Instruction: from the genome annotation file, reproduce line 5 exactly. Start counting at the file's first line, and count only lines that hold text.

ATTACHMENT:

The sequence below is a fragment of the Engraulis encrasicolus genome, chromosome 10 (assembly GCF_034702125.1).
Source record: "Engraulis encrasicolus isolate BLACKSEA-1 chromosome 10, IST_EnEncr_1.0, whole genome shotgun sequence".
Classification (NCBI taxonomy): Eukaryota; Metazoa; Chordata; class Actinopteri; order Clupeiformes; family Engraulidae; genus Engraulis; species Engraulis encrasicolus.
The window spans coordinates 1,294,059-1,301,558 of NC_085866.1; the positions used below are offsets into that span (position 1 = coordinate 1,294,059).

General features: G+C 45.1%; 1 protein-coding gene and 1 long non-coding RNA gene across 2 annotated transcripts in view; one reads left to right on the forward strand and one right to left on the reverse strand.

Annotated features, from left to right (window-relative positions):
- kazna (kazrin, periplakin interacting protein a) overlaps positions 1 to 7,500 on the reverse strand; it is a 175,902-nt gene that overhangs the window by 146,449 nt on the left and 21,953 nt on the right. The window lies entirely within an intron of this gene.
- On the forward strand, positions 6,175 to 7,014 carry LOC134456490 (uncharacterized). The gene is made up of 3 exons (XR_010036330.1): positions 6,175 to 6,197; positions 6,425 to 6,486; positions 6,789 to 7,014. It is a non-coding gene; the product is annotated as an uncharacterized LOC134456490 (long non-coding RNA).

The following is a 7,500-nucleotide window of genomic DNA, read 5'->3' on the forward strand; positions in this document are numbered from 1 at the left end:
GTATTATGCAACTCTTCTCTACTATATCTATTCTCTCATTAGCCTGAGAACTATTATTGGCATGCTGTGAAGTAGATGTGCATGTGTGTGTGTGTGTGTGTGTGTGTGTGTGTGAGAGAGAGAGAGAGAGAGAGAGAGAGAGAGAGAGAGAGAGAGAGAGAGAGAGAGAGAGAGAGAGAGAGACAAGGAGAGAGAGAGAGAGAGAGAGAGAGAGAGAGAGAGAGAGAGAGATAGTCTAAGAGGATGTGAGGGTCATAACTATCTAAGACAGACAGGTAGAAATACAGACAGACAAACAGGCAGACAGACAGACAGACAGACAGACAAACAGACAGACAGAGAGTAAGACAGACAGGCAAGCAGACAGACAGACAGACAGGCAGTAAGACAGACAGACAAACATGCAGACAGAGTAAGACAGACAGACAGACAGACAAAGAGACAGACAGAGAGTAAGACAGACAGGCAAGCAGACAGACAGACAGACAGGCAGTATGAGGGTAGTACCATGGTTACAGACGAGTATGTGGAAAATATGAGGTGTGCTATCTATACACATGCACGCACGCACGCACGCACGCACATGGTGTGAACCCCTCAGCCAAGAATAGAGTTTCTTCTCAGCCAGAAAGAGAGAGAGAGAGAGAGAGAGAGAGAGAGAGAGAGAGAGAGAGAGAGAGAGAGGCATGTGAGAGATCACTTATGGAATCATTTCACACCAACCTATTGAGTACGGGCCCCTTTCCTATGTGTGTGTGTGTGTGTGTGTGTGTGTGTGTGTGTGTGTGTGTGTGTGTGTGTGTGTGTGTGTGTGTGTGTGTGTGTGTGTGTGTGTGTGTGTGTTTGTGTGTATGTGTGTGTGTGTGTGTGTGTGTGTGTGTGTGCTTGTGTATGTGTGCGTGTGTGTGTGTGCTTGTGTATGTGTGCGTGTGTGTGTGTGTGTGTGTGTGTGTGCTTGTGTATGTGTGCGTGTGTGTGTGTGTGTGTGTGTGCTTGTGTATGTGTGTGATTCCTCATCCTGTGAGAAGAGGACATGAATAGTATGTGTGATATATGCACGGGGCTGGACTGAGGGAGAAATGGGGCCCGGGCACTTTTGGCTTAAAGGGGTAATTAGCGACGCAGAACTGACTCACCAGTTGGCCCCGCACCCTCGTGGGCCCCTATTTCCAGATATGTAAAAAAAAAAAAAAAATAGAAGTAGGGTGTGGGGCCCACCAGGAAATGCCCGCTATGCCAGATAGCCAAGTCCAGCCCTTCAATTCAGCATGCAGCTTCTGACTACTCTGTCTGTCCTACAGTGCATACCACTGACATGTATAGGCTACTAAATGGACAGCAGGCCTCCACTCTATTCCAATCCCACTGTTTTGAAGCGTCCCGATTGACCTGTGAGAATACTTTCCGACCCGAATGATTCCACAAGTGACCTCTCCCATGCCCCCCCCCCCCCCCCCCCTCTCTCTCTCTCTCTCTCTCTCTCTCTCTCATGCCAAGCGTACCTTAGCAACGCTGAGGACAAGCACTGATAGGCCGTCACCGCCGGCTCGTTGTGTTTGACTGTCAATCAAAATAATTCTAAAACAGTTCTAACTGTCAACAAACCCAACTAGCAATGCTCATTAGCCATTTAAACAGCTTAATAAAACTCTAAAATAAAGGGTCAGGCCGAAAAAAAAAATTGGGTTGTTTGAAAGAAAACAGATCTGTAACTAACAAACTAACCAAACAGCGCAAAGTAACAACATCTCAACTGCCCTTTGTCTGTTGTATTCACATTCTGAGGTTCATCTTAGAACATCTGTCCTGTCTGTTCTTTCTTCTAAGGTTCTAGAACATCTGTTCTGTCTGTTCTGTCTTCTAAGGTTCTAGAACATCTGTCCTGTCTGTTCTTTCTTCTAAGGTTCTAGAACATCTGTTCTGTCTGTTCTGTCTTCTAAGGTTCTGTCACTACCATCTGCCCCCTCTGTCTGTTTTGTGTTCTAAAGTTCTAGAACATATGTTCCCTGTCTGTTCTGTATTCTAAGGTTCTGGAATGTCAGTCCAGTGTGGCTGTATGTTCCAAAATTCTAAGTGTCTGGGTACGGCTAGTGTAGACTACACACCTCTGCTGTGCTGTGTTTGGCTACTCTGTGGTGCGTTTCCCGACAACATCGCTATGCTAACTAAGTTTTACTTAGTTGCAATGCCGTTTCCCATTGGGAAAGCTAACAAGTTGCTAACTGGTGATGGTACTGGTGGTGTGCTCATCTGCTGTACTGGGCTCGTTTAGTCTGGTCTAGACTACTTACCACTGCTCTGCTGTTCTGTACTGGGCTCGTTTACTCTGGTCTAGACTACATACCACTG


General features: G+C 45.1%; 1 protein-coding gene and 1 long non-coding RNA gene across 2 annotated transcripts in view; one reads left to right on the forward strand and one right to left on the reverse strand.